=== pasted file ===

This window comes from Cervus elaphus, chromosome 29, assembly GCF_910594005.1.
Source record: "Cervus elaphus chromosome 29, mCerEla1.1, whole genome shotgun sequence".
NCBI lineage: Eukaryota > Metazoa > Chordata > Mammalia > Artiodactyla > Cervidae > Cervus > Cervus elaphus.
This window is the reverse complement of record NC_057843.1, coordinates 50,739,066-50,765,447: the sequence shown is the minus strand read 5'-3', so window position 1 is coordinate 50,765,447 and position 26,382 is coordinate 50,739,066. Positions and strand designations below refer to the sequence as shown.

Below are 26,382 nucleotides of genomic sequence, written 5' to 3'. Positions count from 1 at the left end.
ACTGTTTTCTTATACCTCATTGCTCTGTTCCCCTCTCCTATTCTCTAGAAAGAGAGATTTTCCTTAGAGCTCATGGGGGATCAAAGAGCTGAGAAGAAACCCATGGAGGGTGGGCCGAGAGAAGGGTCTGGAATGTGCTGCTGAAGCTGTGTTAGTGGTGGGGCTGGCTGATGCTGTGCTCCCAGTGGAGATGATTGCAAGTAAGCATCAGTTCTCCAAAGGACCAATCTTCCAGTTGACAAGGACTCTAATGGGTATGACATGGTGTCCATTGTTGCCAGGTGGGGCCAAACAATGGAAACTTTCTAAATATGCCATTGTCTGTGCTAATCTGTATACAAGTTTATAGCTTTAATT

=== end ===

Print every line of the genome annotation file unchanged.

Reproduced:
This window comes from Cervus elaphus, chromosome 29, assembly GCF_910594005.1.
Source record: "Cervus elaphus chromosome 29, mCerEla1.1, whole genome shotgun sequence".
NCBI lineage: Eukaryota > Metazoa > Chordata > Mammalia > Artiodactyla > Cervidae > Cervus > Cervus elaphus.
This window is the reverse complement of record NC_057843.1, coordinates 50,739,066-50,765,447: the sequence shown is the minus strand read 5'-3', so window position 1 is coordinate 50,765,447 and position 26,382 is coordinate 50,739,066. Positions and strand designations below refer to the sequence as shown.

Below are 26,382 nucleotides of genomic sequence, written 5' to 3'. Positions count from 1 at the left end.
ACTGTTTTCTTATACCTCATTGCTCTGTTCCCCTCTCCTATTCTCTAGAAAGAGAGATTTTCCTTAGAGCTCATGGGGGATCAAAGAGCTGAGAAGAAACCCATGGAGGGTGGGCCGAGAGAAGGGTCTGGAATGTGCTGCTGAAGCTGTGTTAGTGGTGGGGCTGGCTGATGCTGTGCTCCCAGTGGAGATGATTGCAAGTAAGCATCAGTTCTCCAAAGGACCAATCTTCCAGTTGACAAGGACTCTAATGGGTATGACATGGTGTCCATTGTTGCCAGGTGGGGCCAAACAATGGAAACTTTCTAAATATGCCATTGTCTGTGCTAATCTGTATACAAGTTTATAGCTTTAATT